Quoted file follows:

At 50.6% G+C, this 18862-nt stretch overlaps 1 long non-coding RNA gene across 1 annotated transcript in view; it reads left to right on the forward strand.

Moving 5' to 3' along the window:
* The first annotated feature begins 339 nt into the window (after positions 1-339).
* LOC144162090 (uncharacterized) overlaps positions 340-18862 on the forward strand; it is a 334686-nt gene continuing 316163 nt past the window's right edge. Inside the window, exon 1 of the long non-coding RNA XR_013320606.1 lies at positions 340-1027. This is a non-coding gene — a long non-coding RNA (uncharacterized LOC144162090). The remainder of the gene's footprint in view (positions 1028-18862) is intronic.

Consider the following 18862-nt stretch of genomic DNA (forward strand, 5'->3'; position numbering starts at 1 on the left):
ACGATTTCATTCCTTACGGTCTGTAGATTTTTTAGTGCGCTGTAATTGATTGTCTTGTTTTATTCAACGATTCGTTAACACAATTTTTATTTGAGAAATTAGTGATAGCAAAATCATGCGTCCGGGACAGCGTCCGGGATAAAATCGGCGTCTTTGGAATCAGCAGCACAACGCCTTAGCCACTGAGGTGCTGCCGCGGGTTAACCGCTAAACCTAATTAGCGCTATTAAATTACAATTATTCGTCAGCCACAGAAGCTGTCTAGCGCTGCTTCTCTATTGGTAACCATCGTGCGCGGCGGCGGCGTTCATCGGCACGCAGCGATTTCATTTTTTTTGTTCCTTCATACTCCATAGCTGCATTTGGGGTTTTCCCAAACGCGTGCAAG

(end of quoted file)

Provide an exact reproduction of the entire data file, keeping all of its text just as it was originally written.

At 50.6% G+C, this 18862-nt stretch overlaps 1 long non-coding RNA gene across 1 annotated transcript in view; it reads left to right on the forward strand.

Moving 5' to 3' along the window:
* The first annotated feature begins 339 nt into the window (after positions 1-339).
* LOC144162090 (uncharacterized) overlaps positions 340-18862 on the forward strand; it is a 334686-nt gene continuing 316163 nt past the window's right edge. Inside the window, exon 1 of the long non-coding RNA XR_013320606.1 lies at positions 340-1027. This is a non-coding gene — a long non-coding RNA (uncharacterized LOC144162090). The remainder of the gene's footprint in view (positions 1028-18862) is intronic.

Consider the following 18862-nt stretch of genomic DNA (forward strand, 5'->3'; position numbering starts at 1 on the left):
ACGATTTCATTCCTTACGGTCTGTAGATTTTTTAGTGCGCTGTAATTGATTGTCTTGTTTTATTCAACGATTCGTTAACACAATTTTTATTTGAGAAATTAGTGATAGCAAAATCATGCGTCCGGGACAGCGTCCGGGATAAAATCGGCGTCTTTGGAATCAGCAGCACAACGCCTTAGCCACTGAGGTGCTGCCGCGGGTTAACCGCTAAACCTAATTAGCGCTATTAAATTACAATTATTCGTCAGCCACAGAAGCTGTCTAGCGCTGCTTCTCTATTGGTAACCATCGTGCGCGGCGGCGGCGTTCATCGGCACGCAGCGATTTCATTTTTTTTGTTCCTTCATACTCCATAGCTGCATTTGGGGTTTTCCCAAACGCGTGCAAG